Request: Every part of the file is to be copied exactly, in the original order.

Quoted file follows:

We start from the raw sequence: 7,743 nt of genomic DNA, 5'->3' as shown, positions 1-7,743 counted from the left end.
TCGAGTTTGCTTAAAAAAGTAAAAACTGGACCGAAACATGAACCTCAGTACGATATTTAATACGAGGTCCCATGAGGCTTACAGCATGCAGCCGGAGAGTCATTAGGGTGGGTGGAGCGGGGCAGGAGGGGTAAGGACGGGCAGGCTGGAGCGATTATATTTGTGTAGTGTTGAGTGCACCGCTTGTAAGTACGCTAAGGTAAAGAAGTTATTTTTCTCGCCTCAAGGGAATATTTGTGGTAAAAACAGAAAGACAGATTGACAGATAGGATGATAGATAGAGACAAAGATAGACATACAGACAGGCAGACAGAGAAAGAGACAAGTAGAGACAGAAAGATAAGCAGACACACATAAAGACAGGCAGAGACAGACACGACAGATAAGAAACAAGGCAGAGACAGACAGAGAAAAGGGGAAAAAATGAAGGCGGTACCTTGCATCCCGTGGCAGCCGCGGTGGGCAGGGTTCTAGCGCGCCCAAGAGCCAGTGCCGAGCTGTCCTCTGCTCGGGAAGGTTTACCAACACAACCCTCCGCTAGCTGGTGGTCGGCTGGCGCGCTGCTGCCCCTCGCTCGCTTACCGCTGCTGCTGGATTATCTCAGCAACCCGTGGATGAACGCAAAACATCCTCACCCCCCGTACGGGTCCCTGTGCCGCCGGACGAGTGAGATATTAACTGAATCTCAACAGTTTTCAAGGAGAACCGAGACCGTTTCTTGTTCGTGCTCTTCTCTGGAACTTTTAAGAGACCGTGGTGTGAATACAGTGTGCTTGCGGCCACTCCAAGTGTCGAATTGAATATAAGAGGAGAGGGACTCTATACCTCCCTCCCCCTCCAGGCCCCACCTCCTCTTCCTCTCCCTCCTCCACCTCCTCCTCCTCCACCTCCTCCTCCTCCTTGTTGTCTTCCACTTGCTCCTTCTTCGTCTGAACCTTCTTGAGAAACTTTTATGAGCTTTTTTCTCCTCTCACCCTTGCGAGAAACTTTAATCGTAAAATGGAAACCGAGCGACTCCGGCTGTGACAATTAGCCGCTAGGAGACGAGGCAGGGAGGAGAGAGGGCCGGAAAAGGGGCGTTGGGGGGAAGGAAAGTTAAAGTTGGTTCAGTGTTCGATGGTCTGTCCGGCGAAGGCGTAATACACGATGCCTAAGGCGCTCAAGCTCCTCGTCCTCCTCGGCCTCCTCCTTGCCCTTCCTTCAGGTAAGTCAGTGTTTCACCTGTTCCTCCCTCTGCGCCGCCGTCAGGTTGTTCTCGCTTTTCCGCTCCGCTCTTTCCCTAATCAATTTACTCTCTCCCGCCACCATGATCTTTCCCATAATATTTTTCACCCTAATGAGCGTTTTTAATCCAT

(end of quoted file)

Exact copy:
We start from the raw sequence: 7,743 nt of genomic DNA, 5'->3' as shown, positions 1-7,743 counted from the left end.
TCGAGTTTGCTTAAAAAAGTAAAAACTGGACCGAAACATGAACCTCAGTACGATATTTAATACGAGGTCCCATGAGGCTTACAGCATGCAGCCGGAGAGTCATTAGGGTGGGTGGAGCGGGGCAGGAGGGGTAAGGACGGGCAGGCTGGAGCGATTATATTTGTGTAGTGTTGAGTGCACCGCTTGTAAGTACGCTAAGGTAAAGAAGTTATTTTTCTCGCCTCAAGGGAATATTTGTGGTAAAAACAGAAAGACAGATTGACAGATAGGATGATAGATAGAGACAAAGATAGACATACAGACAGGCAGACAGAGAAAGAGACAAGTAGAGACAGAAAGATAAGCAGACACACATAAAGACAGGCAGAGACAGACACGACAGATAAGAAACAAGGCAGAGACAGACAGAGAAAAGGGGAAAAAATGAAGGCGGTACCTTGCATCCCGTGGCAGCCGCGGTGGGCAGGGTTCTAGCGCGCCCAAGAGCCAGTGCCGAGCTGTCCTCTGCTCGGGAAGGTTTACCAACACAACCCTCCGCTAGCTGGTGGTCGGCTGGCGCGCTGCTGCCCCTCGCTCGCTTACCGCTGCTGCTGGATTATCTCAGCAACCCGTGGATGAACGCAAAACATCCTCACCCCCCGTACGGGTCCCTGTGCCGCCGGACGAGTGAGATATTAACTGAATCTCAACAGTTTTCAAGGAGAACCGAGACCGTTTCTTGTTCGTGCTCTTCTCTGGAACTTTTAAGAGACCGTGGTGTGAATACAGTGTGCTTGCGGCCACTCCAAGTGTCGAATTGAATATAAGAGGAGAGGGACTCTATACCTCCCTCCCCCTCCAGGCCCCACCTCCTCTTCCTCTCCCTCCTCCACCTCCTCCTCCTCCACCTCCTCCTCCTCCTTGTTGTCTTCCACTTGCTCCTTCTTCGTCTGAACCTTCTTGAGAAACTTTTATGAGCTTTTTTCTCCTCTCACCCTTGCGAGAAACTTTAATCGTAAAATGGAAACCGAGCGACTCCGGCTGTGACAATTAGCCGCTAGGAGACGAGGCAGGGAGGAGAGAGGGCCGGAAAAGGGGCGTTGGGGGGAAGGAAAGTTAAAGTTGGTTCAGTGTTCGATGGTCTGTCCGGCGAAGGCGTAATACACGATGCCTAAGGCGCTCAAGCTCCTCGTCCTCCTCGGCCTCCTCCTTGCCCTTCCTTCAGGTAAGTCAGTGTTTCACCTGTTCCTCCCTCTGCGCCGCCGTCAGGTTGTTCTCGCTTTTCCGCTCCGCTCTTTCCCTAATCAATTTACTCTCTCCCGCCACCATGATCTTTCCCATAATATTTTTCACCCTAATGAGCGTTTTTAATCCAT